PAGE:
Wholeness Healing Today

Visit Transition: How to Leave Mom’s and Go To Dad’s

You can’t tell me what to do! I want to go back to my dad’s!

Children who are expected to spend time at one parent’s on the weekend, return to live with the other, and do so without any adjustments that is what we often see when parents separate but still remain a part of their children’s lives. So how are children expected to manage this difficult transition time? We adults have difficulty transitioning from a relaxing weekend to the routine of work on Monday morning and yet we expect our kids to move between homes without any adjustment period.

Different rules. Different meals. Different expectations. And yet both love the children. So how do parents make it easier for the kids? One of the most important things is that transition time between the two homes be allowed. Too many children feel a sense of betrayal to the parent being left because they are now gone. And they feel a sense of betrayal to the parent whose home they are returning to, especially if they enjoyed their time with the other parent. And to ignore the child’s feelings causes a child to struggle even more.

First, be as open as possible with the other parent. Let the child see mom and dad talking. If the child’s perception is that mom gives permission to love dad and vice-versa, things will be easier and the child will attain a higher comfort level in the visitation.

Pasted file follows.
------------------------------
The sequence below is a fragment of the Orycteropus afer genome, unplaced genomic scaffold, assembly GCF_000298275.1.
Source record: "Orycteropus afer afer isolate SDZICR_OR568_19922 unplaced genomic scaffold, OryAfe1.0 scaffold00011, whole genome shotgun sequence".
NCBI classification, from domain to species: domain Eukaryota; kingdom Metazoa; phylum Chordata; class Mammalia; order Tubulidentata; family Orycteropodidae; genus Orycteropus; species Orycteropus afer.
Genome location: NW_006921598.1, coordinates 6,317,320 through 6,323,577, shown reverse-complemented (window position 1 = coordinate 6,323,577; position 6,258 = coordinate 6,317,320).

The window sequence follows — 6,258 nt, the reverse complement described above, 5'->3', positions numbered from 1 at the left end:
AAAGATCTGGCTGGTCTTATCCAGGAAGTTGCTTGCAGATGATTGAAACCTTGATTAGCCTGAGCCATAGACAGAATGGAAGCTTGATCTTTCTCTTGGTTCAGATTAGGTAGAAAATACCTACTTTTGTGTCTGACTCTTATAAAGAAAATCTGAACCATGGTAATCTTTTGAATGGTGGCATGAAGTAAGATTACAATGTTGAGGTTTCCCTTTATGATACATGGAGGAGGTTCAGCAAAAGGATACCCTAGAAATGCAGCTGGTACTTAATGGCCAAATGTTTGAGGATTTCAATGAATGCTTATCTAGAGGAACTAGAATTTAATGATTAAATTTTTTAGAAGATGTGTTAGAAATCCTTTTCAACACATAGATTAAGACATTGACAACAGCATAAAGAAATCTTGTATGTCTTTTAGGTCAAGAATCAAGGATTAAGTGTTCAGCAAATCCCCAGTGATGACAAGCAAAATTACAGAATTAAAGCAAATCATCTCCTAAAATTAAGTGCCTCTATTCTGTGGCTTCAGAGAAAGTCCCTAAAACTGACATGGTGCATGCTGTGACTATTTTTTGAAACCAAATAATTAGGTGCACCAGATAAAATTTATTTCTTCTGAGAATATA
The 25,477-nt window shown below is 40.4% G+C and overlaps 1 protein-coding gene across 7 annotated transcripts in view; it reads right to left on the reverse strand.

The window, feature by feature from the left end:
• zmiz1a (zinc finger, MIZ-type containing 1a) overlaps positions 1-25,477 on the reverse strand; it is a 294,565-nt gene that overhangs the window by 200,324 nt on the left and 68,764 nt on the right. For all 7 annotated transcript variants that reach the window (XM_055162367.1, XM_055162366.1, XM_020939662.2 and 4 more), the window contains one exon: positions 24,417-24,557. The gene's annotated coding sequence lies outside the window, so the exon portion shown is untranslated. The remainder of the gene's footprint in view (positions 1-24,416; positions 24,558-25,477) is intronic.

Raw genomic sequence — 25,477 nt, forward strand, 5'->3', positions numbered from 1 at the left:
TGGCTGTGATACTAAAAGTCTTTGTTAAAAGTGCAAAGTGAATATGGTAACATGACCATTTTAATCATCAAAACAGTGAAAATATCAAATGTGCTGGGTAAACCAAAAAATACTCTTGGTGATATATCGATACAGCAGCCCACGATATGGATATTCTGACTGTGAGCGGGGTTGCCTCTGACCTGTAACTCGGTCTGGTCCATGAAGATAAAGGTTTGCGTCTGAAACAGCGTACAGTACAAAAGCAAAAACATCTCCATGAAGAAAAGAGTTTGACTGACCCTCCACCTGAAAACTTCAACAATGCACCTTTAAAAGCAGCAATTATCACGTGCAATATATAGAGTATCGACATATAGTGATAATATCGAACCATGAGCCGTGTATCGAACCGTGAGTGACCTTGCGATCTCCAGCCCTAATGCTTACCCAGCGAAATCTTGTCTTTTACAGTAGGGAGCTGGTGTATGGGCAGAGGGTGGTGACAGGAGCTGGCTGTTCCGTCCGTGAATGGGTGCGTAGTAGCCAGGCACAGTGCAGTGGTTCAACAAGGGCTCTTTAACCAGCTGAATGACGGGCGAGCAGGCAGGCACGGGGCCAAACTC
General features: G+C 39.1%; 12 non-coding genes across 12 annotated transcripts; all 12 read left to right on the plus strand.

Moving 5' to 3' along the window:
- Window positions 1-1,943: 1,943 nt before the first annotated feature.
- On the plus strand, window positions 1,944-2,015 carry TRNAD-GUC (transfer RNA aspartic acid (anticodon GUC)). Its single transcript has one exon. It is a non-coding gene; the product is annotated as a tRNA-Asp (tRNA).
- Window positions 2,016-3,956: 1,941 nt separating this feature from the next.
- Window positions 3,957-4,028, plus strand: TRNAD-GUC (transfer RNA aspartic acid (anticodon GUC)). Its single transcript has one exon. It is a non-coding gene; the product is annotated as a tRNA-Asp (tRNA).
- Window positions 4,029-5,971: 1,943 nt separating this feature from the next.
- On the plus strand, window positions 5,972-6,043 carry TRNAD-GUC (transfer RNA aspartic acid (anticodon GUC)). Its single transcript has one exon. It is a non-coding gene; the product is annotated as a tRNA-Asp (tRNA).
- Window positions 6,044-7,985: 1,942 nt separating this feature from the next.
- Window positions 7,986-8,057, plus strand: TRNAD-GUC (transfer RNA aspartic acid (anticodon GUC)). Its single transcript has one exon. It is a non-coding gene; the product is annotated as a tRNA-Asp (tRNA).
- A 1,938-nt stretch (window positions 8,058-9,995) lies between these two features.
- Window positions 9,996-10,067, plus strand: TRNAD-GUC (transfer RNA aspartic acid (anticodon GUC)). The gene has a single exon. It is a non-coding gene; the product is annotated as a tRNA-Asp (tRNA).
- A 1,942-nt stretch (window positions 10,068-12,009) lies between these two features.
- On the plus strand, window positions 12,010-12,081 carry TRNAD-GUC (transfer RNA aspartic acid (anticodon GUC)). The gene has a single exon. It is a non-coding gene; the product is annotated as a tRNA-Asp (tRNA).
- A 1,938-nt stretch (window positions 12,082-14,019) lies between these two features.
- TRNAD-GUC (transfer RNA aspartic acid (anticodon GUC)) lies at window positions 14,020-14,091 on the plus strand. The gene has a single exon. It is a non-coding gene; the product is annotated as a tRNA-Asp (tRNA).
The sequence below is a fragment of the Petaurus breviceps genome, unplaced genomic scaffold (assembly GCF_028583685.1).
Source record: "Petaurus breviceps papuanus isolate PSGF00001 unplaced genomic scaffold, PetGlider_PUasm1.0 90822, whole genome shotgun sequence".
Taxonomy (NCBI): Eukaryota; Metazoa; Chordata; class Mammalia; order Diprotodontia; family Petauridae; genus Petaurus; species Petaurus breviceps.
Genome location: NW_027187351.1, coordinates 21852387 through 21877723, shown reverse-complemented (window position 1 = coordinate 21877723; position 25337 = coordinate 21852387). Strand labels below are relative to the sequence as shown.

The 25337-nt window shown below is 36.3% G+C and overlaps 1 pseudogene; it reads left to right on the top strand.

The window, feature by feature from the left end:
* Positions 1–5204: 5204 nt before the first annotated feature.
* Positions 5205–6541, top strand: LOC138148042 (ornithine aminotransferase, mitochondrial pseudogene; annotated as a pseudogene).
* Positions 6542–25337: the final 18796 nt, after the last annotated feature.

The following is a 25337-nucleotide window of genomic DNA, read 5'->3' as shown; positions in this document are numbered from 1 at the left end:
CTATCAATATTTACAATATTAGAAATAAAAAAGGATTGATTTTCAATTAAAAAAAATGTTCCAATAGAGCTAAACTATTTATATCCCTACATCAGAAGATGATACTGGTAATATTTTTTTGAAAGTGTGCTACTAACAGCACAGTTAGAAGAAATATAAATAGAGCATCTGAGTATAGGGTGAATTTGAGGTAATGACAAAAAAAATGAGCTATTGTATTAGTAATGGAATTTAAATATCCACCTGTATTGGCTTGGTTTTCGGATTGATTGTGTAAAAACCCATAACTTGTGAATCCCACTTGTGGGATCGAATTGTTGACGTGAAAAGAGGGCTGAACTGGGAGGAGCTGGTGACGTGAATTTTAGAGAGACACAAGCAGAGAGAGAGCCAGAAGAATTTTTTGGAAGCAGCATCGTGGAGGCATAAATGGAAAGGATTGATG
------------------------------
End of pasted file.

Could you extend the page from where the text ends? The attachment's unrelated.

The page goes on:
Then it is important that each parent recognize and validate what makes the transition easier for the child. Mom, upon picking up the child, might pull into Dairy Queen and share a banana split with the child, being careful not to ask about the visit. Children are often wary of questions about the other parent, so don’t even ask. But it is important to establish an adjustment time, something between the two houses, that lets the child re-acclimate to the parent he/she is with right now. And Dad needs to establish a similar routine, although not the same one. Dad’s transition might be a chili dog at Sonic or an order of fries at McDonald’s, being careful not to ask specifically about time at mom’s but to make sure the child knows he is interested in his life, in his schoolwork, in his interests.

You may have noticed that the ideas of transition all mentioned food. That is important; not to buy an entire meal, but to establish a small, inexpensive routine with a message. And food to a child signals that the parent will take care of them, of their needs, psychological trigger in the child’s brain.

Some children will require time alone, in their rooms, upon return to the custodial parent. Be careful not to appear offended, as the child is working hard not to hurt the parent’s feelings. Validate your child’s adjustment by allowing some time alone. While one parent may see this as depressing for the child, the child may actually be using a good coping skill to self-adjust.

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  • Licensed Independent Mental Health Practitioner
    Licensed Professional Counselor
    Advanced Clinical HypnoTherapist

  • Deb England began working part-time for Wholeness Healing Center in September 2004 and began full-time in May 2005. Deb practices primarily in the Broken Bow office and one day a week in the Grand Island office. Previously she had completed her practicum and internship at Morning Star Alliance, working in the Broken Bow and Grand Island offices.


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